CHATTANOOGA, TN. — Over 80 percent of carriers surveyed in Transport Capital Partners (TCP) Fourth Quarter 2012 Business Expectations said they are willing to throw their support behind younger drivers entering the industry. Provided, of course, that they are properly trained.
“Most carriers know that turnover levels have doubled since the recession, which has continued to negatively impact our industry,” said Richard Mikes, TCP Partner. “Past surveys have indicated that pay must go up to significantly higher levels over the long-term. Once construction and manufacturing begin to ramp up, many drivers will leave the wheel for more family-friendly time at home,” he explained.
“Driver attraction and retention will continue to be an important issue for carriers.”
Carriers over $25 million were slightly more supportive than smaller carriers of allowing younger, properly trained drivers, TCP noted (86% vs 77%, respectively).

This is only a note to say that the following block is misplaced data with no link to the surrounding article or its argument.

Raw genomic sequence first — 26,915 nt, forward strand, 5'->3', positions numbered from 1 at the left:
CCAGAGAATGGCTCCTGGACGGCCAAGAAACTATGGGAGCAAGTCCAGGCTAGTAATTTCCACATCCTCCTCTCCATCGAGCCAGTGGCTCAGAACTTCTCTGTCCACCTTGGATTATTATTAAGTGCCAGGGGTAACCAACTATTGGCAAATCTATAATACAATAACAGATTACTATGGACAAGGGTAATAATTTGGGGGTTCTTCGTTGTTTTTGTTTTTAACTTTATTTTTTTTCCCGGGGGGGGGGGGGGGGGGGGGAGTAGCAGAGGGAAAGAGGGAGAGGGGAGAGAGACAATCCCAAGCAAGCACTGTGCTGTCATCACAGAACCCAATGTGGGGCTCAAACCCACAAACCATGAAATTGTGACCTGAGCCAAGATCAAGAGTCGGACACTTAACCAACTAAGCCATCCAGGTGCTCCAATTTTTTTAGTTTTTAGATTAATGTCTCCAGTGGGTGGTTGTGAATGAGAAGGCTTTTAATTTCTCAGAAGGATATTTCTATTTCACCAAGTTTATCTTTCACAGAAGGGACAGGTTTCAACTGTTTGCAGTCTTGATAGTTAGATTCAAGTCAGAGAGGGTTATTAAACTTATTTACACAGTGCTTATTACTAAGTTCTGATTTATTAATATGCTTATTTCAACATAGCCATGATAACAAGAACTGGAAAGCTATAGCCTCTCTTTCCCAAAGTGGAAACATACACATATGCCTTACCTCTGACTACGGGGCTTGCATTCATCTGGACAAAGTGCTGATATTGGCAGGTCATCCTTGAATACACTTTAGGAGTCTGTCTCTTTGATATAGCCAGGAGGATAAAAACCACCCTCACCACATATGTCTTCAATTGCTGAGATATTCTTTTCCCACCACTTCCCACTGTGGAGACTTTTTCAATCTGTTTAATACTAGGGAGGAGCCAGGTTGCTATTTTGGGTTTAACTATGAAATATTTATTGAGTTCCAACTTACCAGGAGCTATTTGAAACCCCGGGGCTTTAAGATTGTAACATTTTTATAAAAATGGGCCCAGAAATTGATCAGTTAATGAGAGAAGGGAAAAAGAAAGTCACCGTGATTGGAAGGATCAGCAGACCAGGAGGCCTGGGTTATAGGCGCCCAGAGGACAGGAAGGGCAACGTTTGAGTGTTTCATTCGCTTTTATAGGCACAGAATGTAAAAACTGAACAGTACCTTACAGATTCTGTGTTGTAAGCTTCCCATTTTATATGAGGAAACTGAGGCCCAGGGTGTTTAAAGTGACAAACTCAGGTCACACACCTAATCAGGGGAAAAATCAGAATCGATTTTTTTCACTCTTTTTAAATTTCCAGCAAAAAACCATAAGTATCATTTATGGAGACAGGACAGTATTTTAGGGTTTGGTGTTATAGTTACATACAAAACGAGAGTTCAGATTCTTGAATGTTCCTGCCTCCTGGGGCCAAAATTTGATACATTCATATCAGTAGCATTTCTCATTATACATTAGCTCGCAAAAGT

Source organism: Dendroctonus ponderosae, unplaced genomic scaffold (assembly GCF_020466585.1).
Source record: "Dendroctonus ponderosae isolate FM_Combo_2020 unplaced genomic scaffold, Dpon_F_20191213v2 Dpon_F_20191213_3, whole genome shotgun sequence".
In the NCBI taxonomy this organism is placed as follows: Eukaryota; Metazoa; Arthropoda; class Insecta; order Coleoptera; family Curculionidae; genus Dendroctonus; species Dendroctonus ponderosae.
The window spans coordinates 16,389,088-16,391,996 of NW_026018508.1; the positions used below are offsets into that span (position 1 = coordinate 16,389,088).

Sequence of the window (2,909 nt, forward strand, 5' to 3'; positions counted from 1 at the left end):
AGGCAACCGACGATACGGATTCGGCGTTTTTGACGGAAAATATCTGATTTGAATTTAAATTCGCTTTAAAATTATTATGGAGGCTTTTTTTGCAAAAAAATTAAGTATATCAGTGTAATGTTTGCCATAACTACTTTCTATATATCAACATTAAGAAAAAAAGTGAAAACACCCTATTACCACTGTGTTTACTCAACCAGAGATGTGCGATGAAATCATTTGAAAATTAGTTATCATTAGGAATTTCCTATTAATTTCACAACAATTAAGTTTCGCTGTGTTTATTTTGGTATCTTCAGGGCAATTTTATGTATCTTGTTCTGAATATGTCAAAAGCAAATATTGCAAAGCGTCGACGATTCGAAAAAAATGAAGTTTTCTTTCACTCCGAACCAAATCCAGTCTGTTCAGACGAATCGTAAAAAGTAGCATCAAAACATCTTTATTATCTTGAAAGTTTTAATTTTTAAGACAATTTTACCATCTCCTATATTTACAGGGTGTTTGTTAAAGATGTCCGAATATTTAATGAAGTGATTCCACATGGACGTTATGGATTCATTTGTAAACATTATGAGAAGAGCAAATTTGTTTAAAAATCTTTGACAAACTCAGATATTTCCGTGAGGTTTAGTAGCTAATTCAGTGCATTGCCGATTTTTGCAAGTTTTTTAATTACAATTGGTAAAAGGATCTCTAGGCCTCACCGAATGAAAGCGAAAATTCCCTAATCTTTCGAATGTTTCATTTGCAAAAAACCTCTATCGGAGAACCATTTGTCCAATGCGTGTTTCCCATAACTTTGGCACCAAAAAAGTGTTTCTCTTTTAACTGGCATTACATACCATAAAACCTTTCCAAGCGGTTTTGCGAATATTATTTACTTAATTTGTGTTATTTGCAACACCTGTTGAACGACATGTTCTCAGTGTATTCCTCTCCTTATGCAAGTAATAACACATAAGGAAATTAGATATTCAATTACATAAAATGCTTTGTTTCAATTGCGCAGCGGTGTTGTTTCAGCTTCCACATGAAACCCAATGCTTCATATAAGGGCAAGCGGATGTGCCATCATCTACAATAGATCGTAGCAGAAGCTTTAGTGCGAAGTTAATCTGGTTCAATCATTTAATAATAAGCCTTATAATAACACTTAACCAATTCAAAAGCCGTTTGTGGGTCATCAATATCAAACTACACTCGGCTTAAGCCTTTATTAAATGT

Of the carriers surveyed, only 30 percent currently hire entry-level drivers, with larger carriers more keen on spending the time, money and effort to develop their skills than smaller carriers.
“While only a third of the carriers currently use entry-level drivers, in the future, fifty-one percent of the carriers expect to be utilizing inexperienced, entry-level drivers and training them,” TCP said.
“Investment in effective training programs will be essential to our industry,” said Steven Dutro, TCP Partner. “Those who are successful in properly training and developing loyalty will gain a real competitive advantage. Developing the proper programs and corporate culture should be considered a critical investment in the future.”
Pay will have to be increased, too, something that the majority of carriers (66 percent) agreed upon, although that number is down slightly from last TCP’s Q2 survey. Nearly 80 percent of carriers surveyed said that they expect pay to increase in 2013.
According to Mikes, current operating margins allow for little room to raise pay, but “everyone in the supply chain needs to recognize the critical need to pay a little more to keep quality drivers moving the freight.”